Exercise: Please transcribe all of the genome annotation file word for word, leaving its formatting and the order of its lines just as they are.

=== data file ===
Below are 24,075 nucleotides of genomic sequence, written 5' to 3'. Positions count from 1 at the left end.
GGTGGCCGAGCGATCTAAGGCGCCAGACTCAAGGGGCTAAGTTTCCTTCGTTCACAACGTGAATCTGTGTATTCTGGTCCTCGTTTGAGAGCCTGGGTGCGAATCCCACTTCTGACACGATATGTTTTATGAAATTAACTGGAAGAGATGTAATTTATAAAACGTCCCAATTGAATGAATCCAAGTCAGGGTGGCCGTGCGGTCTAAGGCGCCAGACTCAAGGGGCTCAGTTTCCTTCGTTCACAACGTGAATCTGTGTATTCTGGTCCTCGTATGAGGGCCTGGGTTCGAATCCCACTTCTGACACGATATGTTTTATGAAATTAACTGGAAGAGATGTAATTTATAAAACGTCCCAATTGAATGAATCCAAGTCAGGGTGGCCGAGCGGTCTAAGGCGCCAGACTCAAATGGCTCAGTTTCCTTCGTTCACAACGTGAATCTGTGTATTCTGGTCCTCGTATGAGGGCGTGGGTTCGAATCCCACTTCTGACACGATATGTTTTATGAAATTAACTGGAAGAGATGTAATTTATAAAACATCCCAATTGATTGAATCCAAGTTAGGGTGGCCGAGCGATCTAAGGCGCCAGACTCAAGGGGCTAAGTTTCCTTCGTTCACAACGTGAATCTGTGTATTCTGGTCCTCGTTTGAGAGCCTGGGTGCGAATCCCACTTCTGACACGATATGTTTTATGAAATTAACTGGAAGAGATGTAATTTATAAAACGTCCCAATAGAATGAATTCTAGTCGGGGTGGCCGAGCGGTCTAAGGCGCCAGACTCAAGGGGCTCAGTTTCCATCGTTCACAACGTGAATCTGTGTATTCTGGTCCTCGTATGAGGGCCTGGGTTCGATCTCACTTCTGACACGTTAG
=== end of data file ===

Below are 24,075 nucleotides of genomic sequence, written 5' to 3'. Positions count from 1 at the left end.
GGTGGCCGAGCGATCTAAGGCGCCAGACTCAAGGGGCTAAGTTTCCTTCGTTCACAACGTGAATCTGTGTATTCTGGTCCTCGTTTGAGAGCCTGGGTGCGAATCCCACTTCTGACACGATATGTTTTATGAAATTAACTGGAAGAGATGTAATTTATAAAACGTCCCAATTGAATGAATCCAAGTCAGGGTGGCCGTGCGGTCTAAGGCGCCAGACTCAAGGGGCTCAGTTTCCTTCGTTCACAACGTGAATCTGTGTATTCTGGTCCTCGTATGAGGGCCTGGGTTCGAATCCCACTTCTGACACGATATGTTTTATGAAATTAACTGGAAGAGATGTAATTTATAAAACGTCCCAATTGAATGAATCCAAGTCAGGGTGGCCGAGCGGTCTAAGGCGCCAGACTCAAATGGCTCAGTTTCCTTCGTTCACAACGTGAATCTGTGTATTCTGGTCCTCGTATGAGGGCGTGGGTTCGAATCCCACTTCTGACACGATATGTTTTATGAAATTAACTGGAAGAGATGTAATTTATAAAACATCCCAATTGATTGAATCCAAGTTAGGGTGGCCGAGCGATCTAAGGCGCCAGACTCAAGGGGCTAAGTTTCCTTCGTTCACAACGTGAATCTGTGTATTCTGGTCCTCGTTTGAGAGCCTGGGTGCGAATCCCACTTCTGACACGATATGTTTTATGAAATTAACTGGAAGAGATGTAATTTATAAAACGTCCCAATAGAATGAATTCTAGTCGGGGTGGCCGAGCGGTCTAAGGCGCCAGACTCAAGGGGCTCAGTTTCCATCGTTCACAACGTGAATCTGTGTATTCTGGTCCTCGTATGAGGGCCTGGGTTCGATCTCACTTCTGACACGTTAG